I have had the opportunity to visit the DRC, a country that my hon. Friend knows extremely well. President Kabila is refusing to step back; he wants to continue after his two terms. We have made the case forcefully that he must honour the constitution and allow the democratic process to take place. It is a large country, with 80 million people, and if it goes back into a dark chapter, there will be consequences for the surrounding countries. We are in a very delicate place in the development of democracy in that country.
I have a constant exchange of views with my friends and colleagues from the Department for Exiting the European Union and the Department for International Trade. We are a nest of singing birds, Mr Speaker, as you can imagine. Things are working extremely well, which might come as a surprise to the hon. Lady, and I have no doubt whatever that we will do a fantastic deal in the interests of the UK and in the interests of a strong European Union.
In the light of the EU referendum, we have heard that there is lots of international interest in signing trade deals with the United Kingdom. What practical steps is my right hon. Friend’s Department taking to contribute to the effort to ensure that we get those deals signed, sealed and delivered?
One of the most extraordinary things that I discovered on becoming Foreign Secretary was the full extent of the network that the UK has around the world. We have more coverage overseas than the French with only 70% of their budget. My experience of UK diplomats and trade officials is that they are superlatively well informed about the needs of UK business and industry, and that they will assist us in doing first-class free trade deals in every capital.
Further to Questions 1 and 12, is not the British Government uniquely placed to bring Pakistan and India together in some form of talks, particularly given the fact that tensions are probably higher than they have ever been and that we are dealing with two nuclear powers?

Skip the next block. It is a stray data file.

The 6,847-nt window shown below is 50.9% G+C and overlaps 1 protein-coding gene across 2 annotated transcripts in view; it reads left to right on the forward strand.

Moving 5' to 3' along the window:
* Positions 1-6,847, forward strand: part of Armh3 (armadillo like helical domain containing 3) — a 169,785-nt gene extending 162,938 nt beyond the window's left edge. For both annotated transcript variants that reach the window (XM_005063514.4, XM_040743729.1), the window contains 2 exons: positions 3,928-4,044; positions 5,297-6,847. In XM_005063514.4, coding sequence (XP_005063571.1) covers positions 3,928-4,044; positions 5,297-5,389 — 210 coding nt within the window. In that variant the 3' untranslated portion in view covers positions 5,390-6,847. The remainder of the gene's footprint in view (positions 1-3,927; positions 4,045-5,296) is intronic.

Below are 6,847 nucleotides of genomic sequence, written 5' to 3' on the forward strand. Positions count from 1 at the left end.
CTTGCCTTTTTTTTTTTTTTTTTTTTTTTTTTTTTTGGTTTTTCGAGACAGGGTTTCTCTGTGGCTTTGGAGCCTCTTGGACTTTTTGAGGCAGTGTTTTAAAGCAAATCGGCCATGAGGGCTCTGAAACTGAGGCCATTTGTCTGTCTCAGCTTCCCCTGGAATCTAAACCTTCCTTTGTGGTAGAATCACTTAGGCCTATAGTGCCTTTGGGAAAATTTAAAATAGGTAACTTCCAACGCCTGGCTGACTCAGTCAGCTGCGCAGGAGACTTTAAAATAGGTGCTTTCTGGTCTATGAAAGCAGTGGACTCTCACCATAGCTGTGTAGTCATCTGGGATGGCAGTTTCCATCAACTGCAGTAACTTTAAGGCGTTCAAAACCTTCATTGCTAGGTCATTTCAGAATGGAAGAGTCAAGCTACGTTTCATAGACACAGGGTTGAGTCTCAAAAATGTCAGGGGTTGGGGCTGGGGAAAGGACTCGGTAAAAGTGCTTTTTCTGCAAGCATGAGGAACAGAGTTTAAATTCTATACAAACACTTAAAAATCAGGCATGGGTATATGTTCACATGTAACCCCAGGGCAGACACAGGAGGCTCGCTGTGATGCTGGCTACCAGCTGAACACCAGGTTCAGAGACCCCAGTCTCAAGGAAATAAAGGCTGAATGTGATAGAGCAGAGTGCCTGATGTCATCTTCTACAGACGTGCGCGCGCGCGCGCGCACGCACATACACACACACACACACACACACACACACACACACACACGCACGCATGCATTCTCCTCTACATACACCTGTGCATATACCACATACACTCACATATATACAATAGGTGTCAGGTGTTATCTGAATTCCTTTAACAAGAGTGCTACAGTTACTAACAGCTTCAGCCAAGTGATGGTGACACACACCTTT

It is not just the Foreign Secretary’s bank manager who will miss his many newspaper columns. Like the right hon. Member for Gordon (Alex Salmond), I read the one he wrote in The Daily Telegraph on 26 June in which he said that the only change that Brexit would make to our country would be that we would extricate ourselves from EU laws. Can the Foreign Secretary assure us today that he has not changed his mind again, and that he still believes that it is in our country’s interests to remain within the single market?
I am grateful to my right hon. Friend for her question. I can tell her that my view remains absolutely crystal clear—adamantine—that we will be better off extricating ourselves from the toils of the EU legal system. As the Prime Minister rightly said, we are going to leave the penumbra of European legislation and that is the right thing to do for this country. We will go forward with a fantastic free trade deal in goods and services that will be good for this country and good for the EU.
I pay tribute to the hon. Gentleman’s work—he knows the country extremely well indeed. It is important that we provide support to Ashraf Ghani and Abdullah Abdullah. Unfortunately, the Taliban have pushed back from the Pakistani border and until we get some sense of governance back into the capital city of Lashkar Gah, I am afraid that the Taliban will continue to push towards Kandahar.
I cannot stop raising this matter until the Martin family from my constituency get the support that they deserve. Their daughter, Claire Martin, died in Italy four and half years ago following multiple stab wounds to her throat. Her last words were “a man”. Her death was recorded as a suicide. Will the new ministerial team reply to my letter and agree to a meeting with the Martins?
I thank the Minister for his answer on Kashmir, where I was born. He says that it is up to India and Pakistan to come forward on the matter, but to get a long-term, lasting solution, the people of Kashmir must be given the right to self-determination in accordance with the 1948 UN Security Council resolution. The Prime Minister has said that she supports the rights of the United Nations—[Interruption.]